3. Gist of the Proposed Solution
Knowing high-level architecture helps a team connect a problem with a solution. Along with the knowledge gathered in the previously listed steps, this will help a team visualize the landscape of its client's IT ecosystem and gives an idea of where the solution fits into the overall picture.

 4.  Information Exploration
Split the purpose of the story into three main parts: User/Objective/Reason. “As a [User], I want to [Objective] so that I can [reason].” Submit the statement so that we can identify the target user of the story, e.g., when an application has multiple user roles such as Buyer, Seller, and Agent, any statement like “As a [User]” signals ambiguity because the statement does not define the unique user for story. Instead the construction should be “As a [Buyer]....” Or “As a [Buyer] Or [Seller]....” .The objective defines what kind of action is expected to be performed by the user and also identify the reason behind the story. Read the information critically and analyze whether the objective makes sense for the user to accomplish the results. The following is kind of a mismatch that might be present in a user story: For a real estate website, the user story says “As a Buyer, I want listings (homes) to become viewable on the webpage so that it is clear that the home is no longer on the market.”

In the above example, an objective is that the listing is read-only and doesn’t allow the user to view further details about the home. But reason tells us that home is no longer on the market. By arranging different pieces of information, we notice a mismatch between the objective and the reason.

Asking critical questions, such as “Why does the user want the feature to be in place if he or she doesn’t want listings (homes) displayed on the website?” help us determine the purpose behind implementing the feature.

5. Splitting Acceptance Criteria
By closely examining the acceptance criteria, we can see that they resemble the objective of the user story. Any deviation from the objective will help us identify the discrepancy in the acceptance criteria.

You can compare the criteria with one another in order to learn how they are related. Consider the following designed scenario based on independent and dependent acceptance criteria. A shopping cart website has a screen that has acceptance criteria as follows:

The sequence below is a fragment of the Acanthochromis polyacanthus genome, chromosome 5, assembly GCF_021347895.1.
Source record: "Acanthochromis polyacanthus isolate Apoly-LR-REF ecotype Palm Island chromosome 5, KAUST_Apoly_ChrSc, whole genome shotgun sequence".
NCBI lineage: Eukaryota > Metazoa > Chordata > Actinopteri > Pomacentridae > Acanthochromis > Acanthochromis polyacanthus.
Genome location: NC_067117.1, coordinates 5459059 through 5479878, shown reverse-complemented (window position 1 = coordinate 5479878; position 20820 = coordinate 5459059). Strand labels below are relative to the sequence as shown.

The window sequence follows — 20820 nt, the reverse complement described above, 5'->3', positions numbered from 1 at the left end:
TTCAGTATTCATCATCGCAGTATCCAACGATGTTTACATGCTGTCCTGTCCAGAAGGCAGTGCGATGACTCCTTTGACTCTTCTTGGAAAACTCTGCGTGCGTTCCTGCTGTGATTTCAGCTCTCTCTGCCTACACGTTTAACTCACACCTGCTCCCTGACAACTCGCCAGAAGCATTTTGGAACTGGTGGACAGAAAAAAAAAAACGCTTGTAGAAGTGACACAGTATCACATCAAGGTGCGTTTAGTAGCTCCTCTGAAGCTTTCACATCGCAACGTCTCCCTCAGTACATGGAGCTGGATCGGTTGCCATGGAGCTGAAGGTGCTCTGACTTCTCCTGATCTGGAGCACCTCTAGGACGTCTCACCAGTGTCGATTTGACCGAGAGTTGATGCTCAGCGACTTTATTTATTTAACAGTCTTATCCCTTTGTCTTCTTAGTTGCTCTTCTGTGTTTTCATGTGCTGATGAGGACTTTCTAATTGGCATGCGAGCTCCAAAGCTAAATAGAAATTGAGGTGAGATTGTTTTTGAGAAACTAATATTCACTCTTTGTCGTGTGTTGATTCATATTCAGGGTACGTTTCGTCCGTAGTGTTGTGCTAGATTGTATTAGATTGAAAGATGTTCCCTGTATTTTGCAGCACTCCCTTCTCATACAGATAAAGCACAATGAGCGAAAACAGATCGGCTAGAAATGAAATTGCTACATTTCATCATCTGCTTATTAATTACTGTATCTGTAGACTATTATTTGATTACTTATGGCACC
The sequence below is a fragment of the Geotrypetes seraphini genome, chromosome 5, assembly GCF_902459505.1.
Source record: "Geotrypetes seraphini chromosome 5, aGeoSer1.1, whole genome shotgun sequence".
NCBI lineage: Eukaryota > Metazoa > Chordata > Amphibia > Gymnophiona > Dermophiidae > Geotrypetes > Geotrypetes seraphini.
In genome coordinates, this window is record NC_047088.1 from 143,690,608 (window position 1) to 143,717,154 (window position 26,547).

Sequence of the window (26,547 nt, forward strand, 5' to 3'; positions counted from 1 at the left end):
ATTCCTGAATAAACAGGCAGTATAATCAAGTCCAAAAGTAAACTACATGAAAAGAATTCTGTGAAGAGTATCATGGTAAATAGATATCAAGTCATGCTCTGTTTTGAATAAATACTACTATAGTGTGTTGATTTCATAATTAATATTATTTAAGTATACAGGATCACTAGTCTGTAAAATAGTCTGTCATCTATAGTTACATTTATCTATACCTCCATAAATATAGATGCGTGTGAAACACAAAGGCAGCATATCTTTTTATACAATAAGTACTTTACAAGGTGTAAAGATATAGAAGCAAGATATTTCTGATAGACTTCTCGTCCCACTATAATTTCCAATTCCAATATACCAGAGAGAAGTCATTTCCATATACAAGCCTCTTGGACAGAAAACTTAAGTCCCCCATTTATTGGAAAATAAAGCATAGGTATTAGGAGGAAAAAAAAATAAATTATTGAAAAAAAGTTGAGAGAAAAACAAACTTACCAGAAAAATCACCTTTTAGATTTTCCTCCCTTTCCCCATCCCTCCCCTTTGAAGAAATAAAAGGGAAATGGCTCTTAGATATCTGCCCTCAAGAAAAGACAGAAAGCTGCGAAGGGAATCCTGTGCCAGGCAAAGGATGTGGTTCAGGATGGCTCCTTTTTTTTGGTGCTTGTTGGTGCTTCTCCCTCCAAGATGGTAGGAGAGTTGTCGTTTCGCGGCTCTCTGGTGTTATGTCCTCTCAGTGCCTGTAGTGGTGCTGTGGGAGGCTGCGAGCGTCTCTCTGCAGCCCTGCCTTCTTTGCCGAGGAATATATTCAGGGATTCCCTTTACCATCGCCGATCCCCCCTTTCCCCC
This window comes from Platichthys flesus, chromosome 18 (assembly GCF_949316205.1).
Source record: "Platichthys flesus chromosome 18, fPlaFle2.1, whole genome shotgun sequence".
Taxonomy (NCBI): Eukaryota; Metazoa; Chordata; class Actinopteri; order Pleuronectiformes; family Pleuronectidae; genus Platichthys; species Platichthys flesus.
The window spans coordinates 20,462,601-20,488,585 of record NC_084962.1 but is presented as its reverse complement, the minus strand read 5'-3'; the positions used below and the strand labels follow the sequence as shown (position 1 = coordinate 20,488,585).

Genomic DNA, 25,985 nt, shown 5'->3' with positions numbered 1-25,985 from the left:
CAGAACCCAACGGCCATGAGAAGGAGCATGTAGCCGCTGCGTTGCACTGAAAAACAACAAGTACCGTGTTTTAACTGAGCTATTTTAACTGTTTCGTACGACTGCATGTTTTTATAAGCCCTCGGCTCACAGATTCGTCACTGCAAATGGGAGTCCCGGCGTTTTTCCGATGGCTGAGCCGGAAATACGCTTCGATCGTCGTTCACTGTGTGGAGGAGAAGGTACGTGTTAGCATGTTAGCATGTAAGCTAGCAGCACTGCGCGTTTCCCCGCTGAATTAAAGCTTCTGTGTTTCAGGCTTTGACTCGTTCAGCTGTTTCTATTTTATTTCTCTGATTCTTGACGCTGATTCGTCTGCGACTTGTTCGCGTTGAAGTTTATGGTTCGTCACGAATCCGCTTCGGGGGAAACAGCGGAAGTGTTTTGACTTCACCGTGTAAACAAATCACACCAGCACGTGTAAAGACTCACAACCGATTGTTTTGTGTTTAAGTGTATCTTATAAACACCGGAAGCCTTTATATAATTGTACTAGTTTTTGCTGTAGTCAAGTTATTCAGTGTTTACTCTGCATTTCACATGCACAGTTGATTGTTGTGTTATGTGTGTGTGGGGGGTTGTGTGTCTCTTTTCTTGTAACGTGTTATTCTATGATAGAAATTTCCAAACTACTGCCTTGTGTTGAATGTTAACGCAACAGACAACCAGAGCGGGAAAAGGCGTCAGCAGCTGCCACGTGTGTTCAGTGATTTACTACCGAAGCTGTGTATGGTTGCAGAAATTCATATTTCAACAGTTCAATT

1. Must show a notification for the user when a company has sent online offers
  2. Sort the items based on the brand name, item names, etc.
  3. Sort alphabetically

Point one is an acceptance criterion independent of points two and three. However, points two and three are dependent on each other for designing the scenarios.

6. Envision a User Interface
User experience, or UX, decisions generally happen after a user story is written. You should provide continuous feedback for the UX team, especially as the team identifies features that are not supported by the current UX design or the UX feature doesn't meet certain acceptance criteria. If prototypes are not available, testers needs to visualize the various types of objects—such as textboxes, buttons, and labels—and provide constructive feedback for the UX team.

7. External Systems
Sometimes an external system will impact the proposed solution. In this case, it is essential to understand the features present in these systems, either by hands-on experience if you are able to access the system or through user guide or functional documents. Some user stories specify features that work in tandem with the features of external systems. In such cases, test cases are designed to validate features which integrate proposed solution with external system.

Sometimes, feature in a user story can function provided it is supported by external system feature. In reality, however, no such feature exists in the external system. Such a discrepancy needs to be identified at an early phase to avoid the business being impacted at a later stage.

Case Story on the Framework Approach
I recently wrote a case study based on practical experience to relate the framework approach with a real-world situation.

This client is the premiere online real estate information service for nearly seventy thousand real estate professionals located across various parts of the United States.

The challenge was that the client wanted to expand its market share by providing better service to homebuyers through real estate agents using a proposed solution.

As an agent, I want to have a screen that allows me to view a customer’s wish list of a property.

Acceptance Criteria:

1. One place in the website that allows a summary view showing important (timely) information

a. Notifications

b. Buyer’s wish list

c. Buyer’s contact information

2. Can choose to show or hide nonactive customers

3. Must be able to see notifications sent to the agent

As a buyer who has a wish list, I want to delete an agent’s access to my wish list.

Acceptance Criteria:

1. Buyer can remove any or all of an agent’s access privileges at any time